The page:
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November 2022 View more

Gia Mia 110 S. Washington St. Naperville

Brian Goewey has quietly become of the most successful (if least well-known) restaurateurs in the west suburbs. His latest, Gia Mia in Naperville, is the ninth restaurant for his group, his third in the last 18 months, and his sixth Gia Mia overall.

Not bad for a guy who didn’t get into the restaurant game until 2011.

The Naperville Gia Mia, opened in August, is the most visually impressive of the group. It sits in the Old Nichols Library (which served as the town’s public library for nearly 90 years) that has been lovingly restored, particularly its beautiful yellow-brick and limestone exterior. Red umbrella-topped tables line the raised patio, offering about 85 outdoor seats. Inside, the high-ceiling dining room seats nearly 150; a few book displays hark to the building’s origins.

The Bruno pizza

The Gia Mia locations have virtually identical menus, and the big draw is pizza. Custom-made, brick-lined, and wood-fired ovens produce pizzas boasting thin but substantial crusts and blistered, chewy heels. You’d call them Neapolitan pizzas, but it’s not a term that Goewey prefers. “I call them California Neapolitan,” he says. “Straight-up Neapolitan is a little limited in terms of toppings.”

Gia Mia offers traditional pies, including margherita, quattro formaggi, and primavera versions but also pepperoni with banana peppers, the Livia with spicy soppressata (a nod to another Goewey restaurant), and the North End (inspired by a trip Goewey took to Boston) featuring Italian sausage and spicy cherry peppers. My favorite pizza is topped with roasted pears, caramelized onions, Gorgonzola cheese, and balsamic syrup; I’m tempted to order that one for dessert sometime.

Prosciutto and fig bruschetta

Among the appetizers, veal meatballs over creamy polenta with a sturdy tomato sauce are a good bet, as are Parmesan-dusted arancini (fried rice balls). Zucchini fries, with lemon and Parmesan, arrive piping hot, and charred cauliflower dusted with pine-nut breadcrumbs pick up sweet and salty notes from honey and olives.

Toasts, whether it’s the wild mushroom toast or the prosciutto and fig bruschetta, are piled high with ingredients—so much so that the first order of business is deciding how to attack them (use a knife and embrace the messiness). Asiago gnocchi and ricotta with roasted tomato sauce and Pecorino Romano cheese is the best bet to order when all you want is a little pasta.

Salads include the Not Your Classic Caesar, a dish Goewey tweaks only slightly. “We shave the romaine, rather than plate the hearts,” he says, “and kick it up with a good anchovy-and-black-pepper dressing.” (The salad also includes cherry tomatoes—an unconventional but tasty addition.)

Pastas tend toward the traditional—rigatoni Bolognese, lobster ravioli and shrimp, paccheri vodka—highlighted by the short rib gnocchi. The same Asiago gnocchi offered among the appetizers returns with fork-tender short rib meat, carrots, and tomatoes in a rich demi-glace sauce. As we head into the cold-weather months, this hearty dish will likely become a fan favorite.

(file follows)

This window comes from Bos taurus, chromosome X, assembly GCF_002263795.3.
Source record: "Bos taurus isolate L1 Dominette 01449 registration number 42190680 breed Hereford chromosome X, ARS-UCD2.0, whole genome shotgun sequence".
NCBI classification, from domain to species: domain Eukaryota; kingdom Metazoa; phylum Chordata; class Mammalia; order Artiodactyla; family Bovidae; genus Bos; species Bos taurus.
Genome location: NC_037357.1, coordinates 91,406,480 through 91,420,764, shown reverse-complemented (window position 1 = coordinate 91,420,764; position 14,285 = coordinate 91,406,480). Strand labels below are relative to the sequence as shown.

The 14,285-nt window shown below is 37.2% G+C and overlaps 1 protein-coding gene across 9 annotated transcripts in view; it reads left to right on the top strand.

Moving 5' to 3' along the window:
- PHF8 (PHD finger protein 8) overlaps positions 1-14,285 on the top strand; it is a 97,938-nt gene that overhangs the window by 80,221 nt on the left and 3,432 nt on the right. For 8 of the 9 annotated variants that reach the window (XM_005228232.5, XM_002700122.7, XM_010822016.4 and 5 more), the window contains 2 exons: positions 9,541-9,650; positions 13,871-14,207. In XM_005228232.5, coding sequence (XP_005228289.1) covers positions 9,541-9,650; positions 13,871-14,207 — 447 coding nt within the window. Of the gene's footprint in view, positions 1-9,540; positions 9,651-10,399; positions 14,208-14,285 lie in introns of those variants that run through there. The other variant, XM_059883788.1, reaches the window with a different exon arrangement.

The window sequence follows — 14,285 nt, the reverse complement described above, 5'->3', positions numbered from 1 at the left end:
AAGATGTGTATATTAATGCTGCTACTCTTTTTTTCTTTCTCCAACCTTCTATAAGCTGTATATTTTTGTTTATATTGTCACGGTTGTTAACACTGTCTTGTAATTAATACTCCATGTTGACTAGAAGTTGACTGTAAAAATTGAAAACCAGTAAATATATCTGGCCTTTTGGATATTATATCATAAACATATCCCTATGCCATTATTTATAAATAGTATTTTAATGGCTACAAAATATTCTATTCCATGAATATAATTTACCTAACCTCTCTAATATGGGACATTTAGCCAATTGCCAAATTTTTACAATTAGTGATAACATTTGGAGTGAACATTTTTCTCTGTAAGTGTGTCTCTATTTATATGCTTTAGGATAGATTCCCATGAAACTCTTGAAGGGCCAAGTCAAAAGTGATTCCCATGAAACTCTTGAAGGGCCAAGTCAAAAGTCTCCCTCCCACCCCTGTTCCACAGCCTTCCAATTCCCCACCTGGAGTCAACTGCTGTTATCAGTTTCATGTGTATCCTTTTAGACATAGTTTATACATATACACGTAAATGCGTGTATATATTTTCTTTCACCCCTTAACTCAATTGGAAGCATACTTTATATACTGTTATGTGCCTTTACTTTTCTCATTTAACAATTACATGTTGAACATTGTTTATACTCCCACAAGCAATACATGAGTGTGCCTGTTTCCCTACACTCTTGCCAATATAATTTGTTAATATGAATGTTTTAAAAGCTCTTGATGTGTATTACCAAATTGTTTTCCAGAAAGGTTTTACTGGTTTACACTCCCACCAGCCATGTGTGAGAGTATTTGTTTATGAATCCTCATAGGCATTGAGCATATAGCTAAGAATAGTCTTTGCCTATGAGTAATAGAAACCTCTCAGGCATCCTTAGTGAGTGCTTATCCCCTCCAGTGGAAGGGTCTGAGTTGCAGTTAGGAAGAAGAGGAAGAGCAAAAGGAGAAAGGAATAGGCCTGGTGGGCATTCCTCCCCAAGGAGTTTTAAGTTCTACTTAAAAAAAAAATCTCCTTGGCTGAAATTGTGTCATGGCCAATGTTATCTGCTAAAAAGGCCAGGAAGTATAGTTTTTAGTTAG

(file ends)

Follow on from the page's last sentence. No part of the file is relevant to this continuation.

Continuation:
There are four entrées (Bigger Plates, per the menu), among them twin beef fillets with Broccolini and carrots as well as pan-roasted salmon over herbed farro and asparagus. Chicken piccata, featuring a nicely balanced lemon-caper-white-wine sauce, is an especially good choice.

An additional entrée, at least to me, is hidden among the greens. The tenderloin steak salad places a four-ounce fillet on a pile of Bibb lettuce with mushrooms, peppers, Gorgonzola and more, with a pesto vinaigrette. The portion is substantial, and at $19.75, the dish is a real bargain. The only thing I’d recommend is serving the steak sliced, tagliata di manzo style, to add a bit of color and make the salad easier to eat.

There are a few attractive desserts; unique to the Naperville location is the Dolcinos flight, a sampler of four desserts (chocolate tartufo cake, ricotta cheesecake, vanilla bean gelato, and tiramisu) nestled in adorable little teacups. Each is $3, or $11 for four, and when all you need is a bite of something sweet, this is a terrific option.

The wine list is heavily but not exclusively Italian, and prices are moderate; there are plenty of bottles at $40 and less, and by-the-glass options top out at $13. If you want to be even more fiscally shrewd, head to Gia Mia on Wednesdays, when any bottles normally $60 or less go for half price.

There’s also a $13 lunch menu, offered every day, and on Mondays, pizzas are half price. Just know that “pizza Mondays” are already very popular.

“I started the Monday special pre-COVID,” Goewey says. “I was tired of slow Mondays. Now it’s the third-busiest day of the week.” 

Photos courtesy of Kelly Vanderploeg (patio and pizza) and Natalie Meynart (Bruschetta and bar)